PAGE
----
Diana Omo and her younger brother Dal Shir crayon at Saturday’s picnic. MIKE YOUDS PHOTO

Diana Omo and her younger brother Dal Shir crayon at Saturday’s picnic. MIKE YOUDS PHOTO

Picnic in the park reunites Port Alberni refugees, sponsors

Three young families welcomed to Port Alberni since 2016

MIKE YOUDS

SPECIAL TO THE NEWS

Shady Roger Creek Park served as an idyllic crossroad on Saturday, July 13 for a small gathering of refugee families and their local sponsors.

Volunteers with PARSC — Port Alberni Refugees Sponsorship Committee — hosted a picnic to welcome three families who have arrived in the city over the last three years.

“We are so happy you came to Port Alberni,” read a banner at the picnic shelter, a mood evident in the smiles and laughter shared among the group.

The newest arrivals are Ghirmay and Zebib Gebremedhin, together with their baby son Evan, who came to Port Alberni a couple of months ago from Eritrea on the Horn of Africa.

Without going into detail, Ghirmay conveyed a sense of relief over the experience of arriving in Canada, “especially to have freedom here,” he said.

Hundreds of thousands of Eritreans have fled the country since an historic peace agreement with neighbouring Ethiopia opened the border last fall. For the first time in decades, Eritreans were able to leave a country where mandatory military service is so ruthlessly enforced that it has been condemned as outright slavery.

As his children played, Mohamad Omo recalled some of the memories of their lengthy escape in 2016 from war-torn Aleppo in Syria to Lebanon and eventually to Canada’s West Coast. He remembered the bombing and massive destruction in Aleppo during the height of the Syrian Civil War. He spent a year in Lebanon trying to get his family out of Syria. They had no choice of destination and didn’t know precisely where they were going, although the UN had specified Canada and Vancouver-Nanaimo.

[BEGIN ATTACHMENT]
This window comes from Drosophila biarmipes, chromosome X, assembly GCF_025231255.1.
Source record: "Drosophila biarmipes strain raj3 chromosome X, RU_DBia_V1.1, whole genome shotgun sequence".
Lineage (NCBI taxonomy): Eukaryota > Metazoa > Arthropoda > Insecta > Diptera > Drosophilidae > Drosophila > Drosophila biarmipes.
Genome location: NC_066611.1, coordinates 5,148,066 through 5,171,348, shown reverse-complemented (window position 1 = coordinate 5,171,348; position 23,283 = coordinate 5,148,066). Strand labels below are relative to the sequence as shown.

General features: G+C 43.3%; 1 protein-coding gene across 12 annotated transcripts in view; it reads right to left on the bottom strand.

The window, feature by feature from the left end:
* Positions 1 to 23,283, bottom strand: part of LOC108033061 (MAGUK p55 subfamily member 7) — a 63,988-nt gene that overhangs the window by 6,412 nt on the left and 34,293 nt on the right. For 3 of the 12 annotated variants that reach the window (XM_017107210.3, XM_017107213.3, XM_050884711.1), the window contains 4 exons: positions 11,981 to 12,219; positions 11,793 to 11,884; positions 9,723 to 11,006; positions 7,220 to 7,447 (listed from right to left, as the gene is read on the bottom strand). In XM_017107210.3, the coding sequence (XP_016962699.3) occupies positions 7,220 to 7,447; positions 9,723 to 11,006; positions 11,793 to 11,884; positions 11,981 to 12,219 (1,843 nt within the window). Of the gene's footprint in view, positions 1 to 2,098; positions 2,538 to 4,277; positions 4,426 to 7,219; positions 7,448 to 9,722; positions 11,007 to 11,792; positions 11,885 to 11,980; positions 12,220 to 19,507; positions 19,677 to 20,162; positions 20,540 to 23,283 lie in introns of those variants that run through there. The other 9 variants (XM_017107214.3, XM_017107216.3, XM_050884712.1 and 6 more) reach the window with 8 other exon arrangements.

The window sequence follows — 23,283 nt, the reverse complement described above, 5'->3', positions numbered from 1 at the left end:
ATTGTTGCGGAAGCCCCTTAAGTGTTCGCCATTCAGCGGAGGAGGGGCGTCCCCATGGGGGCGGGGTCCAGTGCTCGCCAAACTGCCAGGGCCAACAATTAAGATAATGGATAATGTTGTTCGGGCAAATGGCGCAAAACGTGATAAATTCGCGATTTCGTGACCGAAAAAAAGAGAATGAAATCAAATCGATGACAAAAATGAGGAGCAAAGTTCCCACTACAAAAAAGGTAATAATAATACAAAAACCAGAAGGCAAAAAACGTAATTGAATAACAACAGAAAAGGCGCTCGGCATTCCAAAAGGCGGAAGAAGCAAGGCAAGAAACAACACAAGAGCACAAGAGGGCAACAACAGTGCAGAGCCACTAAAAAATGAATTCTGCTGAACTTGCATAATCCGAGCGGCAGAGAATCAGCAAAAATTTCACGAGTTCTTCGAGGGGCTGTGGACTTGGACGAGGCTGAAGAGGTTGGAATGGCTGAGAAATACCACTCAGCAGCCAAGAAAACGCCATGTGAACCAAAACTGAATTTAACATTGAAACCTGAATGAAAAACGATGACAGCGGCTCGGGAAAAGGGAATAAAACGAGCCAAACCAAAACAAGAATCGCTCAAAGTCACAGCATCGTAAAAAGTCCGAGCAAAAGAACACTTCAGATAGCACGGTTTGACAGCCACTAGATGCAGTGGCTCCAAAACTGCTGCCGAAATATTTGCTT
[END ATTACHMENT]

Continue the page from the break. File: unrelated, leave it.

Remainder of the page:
Gleefully dribbling a soccer ball with his kids Saturday, Mohamad could not have been further from the grim experience of war and desperation.

“I am happy,” he said. “I am happy for the group, they’re great, and the country,” he said.

Comprised of parishioners from a host of local churches, PARSC has been raising funds, co-ordinating resources and providing assistance for the past five years.

Normally, the work of PARSC is low key in an effort to provide privacy for families, but an exception was made when the Omos arrived in Nanaimo in 2016. They were greeted by a delegation from Port Alberni.

“It was wonderful to greet them,” said Leslie Wright, a committee member. “They were frightened and exhausted.”

While PARSC continues to focus on fundraising to assist the newly landed family with air travel costs, they’re not taking on any additional refugees for the time being, Wright said. A lot of work goes into the effort of bringing refugees here, she indicated.

“In order for us to do this, we raised a lot of money from all over the valley.”

 

Laurie Terepocki holds Evan Gebremedhin, eight-month-old son of Ghirmay, right. MIKE YOUDS PHOTO

Laurie Terepocki holds Evan Gebremedhin, eight-month-old son of Ghirmay, right. MIKE YOUDS PHOTO